With a resounding straight-set win against Thiemo de Bakker on Tuesday, James Blake is once again in the second round of Wimbledon. It is the first win in five first-round efforts for Blake, who had not won a main draw match since the Sony Open in March, where he won two rounds before falling to Spaniard Albert Ramos in three sets.
Blake was the No. 1 rated college player as a Harvard sophomore in 1999, before dropping out to join the pro tour.
Against de Bakker, Blake surrendered just six games in breaking his opponent in every set. He amassed 17 break points and converted six of them, a low 35 percent conversion rate that was offset by his strong serving. The Yonkers, New York native had seven aces against just one double fault and won 88 percent of his first serve points. He allowed his opponent only one break point, which he saved.
After reaching a high of number four in the world in 2006, Blake has slowly slipped down the rankings over the last four years due to a combination of inconsistency and injury. Throughout it all, Blake’s one-handed backhand has always been a volatile stroke. When it shows up, he can play with anyone—as evidenced by his wins over all-time greats Roger Federer (2008 Olympics) and Rafael Nadal (2006 U.S. Open). However, he is prone to spray balls off that wing and as he has gotten older, Blake has struggled to defend his backhand as well as he once did by running around to hit inside-out forehands.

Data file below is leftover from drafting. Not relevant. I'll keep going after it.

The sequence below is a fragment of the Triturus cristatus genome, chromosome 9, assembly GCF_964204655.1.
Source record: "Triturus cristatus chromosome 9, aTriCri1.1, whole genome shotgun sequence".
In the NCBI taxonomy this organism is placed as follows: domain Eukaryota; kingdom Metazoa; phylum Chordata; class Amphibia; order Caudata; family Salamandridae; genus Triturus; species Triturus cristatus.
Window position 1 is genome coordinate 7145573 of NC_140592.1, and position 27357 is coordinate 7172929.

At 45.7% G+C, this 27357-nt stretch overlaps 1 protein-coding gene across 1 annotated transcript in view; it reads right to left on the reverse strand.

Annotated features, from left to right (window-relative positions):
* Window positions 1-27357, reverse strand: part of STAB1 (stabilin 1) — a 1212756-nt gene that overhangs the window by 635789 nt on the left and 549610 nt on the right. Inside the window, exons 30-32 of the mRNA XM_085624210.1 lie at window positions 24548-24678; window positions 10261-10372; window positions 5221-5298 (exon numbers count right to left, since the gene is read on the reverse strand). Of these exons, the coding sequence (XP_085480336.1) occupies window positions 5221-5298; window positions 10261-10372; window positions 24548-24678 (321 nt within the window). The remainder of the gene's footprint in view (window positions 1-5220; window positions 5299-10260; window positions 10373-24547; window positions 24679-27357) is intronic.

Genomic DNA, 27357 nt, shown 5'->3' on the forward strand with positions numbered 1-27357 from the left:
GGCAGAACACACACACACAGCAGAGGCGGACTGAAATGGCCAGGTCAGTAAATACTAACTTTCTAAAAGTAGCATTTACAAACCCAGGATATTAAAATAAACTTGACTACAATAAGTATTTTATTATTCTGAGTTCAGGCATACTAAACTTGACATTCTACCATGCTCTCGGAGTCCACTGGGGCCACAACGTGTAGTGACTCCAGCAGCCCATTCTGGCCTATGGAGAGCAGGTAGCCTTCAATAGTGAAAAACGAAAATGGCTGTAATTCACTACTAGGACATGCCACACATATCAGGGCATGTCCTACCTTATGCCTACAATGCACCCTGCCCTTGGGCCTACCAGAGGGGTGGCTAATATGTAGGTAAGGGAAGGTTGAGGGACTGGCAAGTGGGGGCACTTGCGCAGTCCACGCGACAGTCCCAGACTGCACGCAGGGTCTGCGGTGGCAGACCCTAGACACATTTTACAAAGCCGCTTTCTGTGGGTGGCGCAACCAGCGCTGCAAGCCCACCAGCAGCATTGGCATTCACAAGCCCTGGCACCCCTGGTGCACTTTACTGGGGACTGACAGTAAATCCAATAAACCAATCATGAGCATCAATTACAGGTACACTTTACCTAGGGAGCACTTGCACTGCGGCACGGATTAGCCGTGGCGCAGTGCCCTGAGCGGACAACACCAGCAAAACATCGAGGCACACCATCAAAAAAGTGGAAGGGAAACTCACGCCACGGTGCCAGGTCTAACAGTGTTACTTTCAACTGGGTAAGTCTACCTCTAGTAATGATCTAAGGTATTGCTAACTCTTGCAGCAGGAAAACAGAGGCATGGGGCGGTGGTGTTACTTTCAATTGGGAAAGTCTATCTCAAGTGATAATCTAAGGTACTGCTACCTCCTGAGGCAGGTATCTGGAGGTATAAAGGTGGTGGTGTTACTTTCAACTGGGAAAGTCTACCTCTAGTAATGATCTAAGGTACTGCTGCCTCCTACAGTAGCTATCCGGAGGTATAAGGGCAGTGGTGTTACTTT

Blake, a former ATP Comeback Player of the Year, has been making yet another charge up the rankings. He started the year ranked no. 123, needing to play qualifying to get into the Australian Open. His ranking is up to 96, with a boost that will come from the second-round (or better) points he gets from Wimbledon.
Blake will have a challenge Thursday against either Sam Querrey or Bernard Tomic to reach the third round for the third time ever and the first time since 2007.
—Staff writer David Freed can be reached firstname.lastname@example.org.